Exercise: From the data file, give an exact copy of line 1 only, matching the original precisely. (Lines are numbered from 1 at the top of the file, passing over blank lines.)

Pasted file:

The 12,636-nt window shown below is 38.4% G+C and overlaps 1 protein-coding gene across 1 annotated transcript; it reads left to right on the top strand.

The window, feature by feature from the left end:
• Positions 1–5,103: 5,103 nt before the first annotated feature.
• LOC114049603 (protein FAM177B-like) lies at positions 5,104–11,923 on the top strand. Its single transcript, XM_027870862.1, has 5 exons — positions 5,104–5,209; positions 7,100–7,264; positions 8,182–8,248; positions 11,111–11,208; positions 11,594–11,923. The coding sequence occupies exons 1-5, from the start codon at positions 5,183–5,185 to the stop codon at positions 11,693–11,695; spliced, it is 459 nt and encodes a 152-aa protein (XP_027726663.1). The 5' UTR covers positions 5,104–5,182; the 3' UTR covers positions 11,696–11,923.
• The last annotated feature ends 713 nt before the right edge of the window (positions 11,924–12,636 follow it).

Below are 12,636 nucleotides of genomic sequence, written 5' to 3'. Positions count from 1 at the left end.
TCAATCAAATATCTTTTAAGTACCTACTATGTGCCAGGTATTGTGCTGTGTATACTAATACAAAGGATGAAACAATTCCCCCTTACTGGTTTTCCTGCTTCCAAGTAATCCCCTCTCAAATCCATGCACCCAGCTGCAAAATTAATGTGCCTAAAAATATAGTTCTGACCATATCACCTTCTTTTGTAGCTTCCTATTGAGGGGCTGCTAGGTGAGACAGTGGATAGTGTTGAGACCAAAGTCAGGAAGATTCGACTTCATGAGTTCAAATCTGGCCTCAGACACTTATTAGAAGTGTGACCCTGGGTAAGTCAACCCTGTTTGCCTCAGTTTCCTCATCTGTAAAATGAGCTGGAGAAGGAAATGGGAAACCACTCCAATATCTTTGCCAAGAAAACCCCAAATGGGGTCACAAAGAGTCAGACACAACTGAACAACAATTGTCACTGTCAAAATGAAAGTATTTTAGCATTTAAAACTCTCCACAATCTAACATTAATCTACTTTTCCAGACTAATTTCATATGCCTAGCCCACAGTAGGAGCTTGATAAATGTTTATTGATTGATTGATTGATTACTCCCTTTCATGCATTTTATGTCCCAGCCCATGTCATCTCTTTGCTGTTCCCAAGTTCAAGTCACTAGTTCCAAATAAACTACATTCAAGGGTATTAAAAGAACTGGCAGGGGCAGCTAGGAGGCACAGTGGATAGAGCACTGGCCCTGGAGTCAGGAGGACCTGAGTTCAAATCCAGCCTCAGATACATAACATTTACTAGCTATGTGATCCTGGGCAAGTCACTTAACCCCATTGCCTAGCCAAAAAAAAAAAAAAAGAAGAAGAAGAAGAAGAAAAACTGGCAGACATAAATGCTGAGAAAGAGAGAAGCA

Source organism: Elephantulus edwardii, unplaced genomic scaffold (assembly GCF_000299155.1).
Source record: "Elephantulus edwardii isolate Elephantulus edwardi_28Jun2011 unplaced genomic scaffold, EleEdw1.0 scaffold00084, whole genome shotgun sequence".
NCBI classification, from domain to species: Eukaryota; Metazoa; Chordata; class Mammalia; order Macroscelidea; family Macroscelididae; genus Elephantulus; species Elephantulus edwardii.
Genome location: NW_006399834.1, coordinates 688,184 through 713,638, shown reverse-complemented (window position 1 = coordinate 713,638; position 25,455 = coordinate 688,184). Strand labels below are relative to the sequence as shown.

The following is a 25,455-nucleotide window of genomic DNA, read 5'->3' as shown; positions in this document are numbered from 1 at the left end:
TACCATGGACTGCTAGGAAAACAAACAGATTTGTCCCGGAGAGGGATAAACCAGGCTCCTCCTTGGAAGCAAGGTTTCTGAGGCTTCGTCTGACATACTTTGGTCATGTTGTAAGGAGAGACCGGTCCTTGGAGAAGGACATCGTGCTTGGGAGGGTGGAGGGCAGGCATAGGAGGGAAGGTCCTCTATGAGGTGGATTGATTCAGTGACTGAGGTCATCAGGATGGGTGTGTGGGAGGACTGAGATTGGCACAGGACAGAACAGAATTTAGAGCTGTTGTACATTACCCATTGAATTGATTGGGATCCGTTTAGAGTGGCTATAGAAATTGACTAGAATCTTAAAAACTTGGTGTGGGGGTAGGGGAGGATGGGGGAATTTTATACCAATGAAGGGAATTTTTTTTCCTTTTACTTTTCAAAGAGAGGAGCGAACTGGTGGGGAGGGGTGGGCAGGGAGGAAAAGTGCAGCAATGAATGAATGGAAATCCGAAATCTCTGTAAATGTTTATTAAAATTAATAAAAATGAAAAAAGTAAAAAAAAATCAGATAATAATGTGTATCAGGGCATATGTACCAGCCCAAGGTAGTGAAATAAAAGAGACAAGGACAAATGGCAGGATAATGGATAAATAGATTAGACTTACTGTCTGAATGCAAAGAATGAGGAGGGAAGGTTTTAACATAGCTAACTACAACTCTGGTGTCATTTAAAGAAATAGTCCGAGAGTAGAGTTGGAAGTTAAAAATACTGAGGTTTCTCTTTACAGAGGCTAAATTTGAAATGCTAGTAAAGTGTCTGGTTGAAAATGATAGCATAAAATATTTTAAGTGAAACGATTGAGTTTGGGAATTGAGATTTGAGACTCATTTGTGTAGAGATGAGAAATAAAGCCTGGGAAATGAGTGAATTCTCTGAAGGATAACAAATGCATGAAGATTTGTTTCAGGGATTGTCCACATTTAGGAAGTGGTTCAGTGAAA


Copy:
The 12,636-nt window shown below is 38.4% G+C and overlaps 1 protein-coding gene across 1 annotated transcript; it reads left to right on the top strand.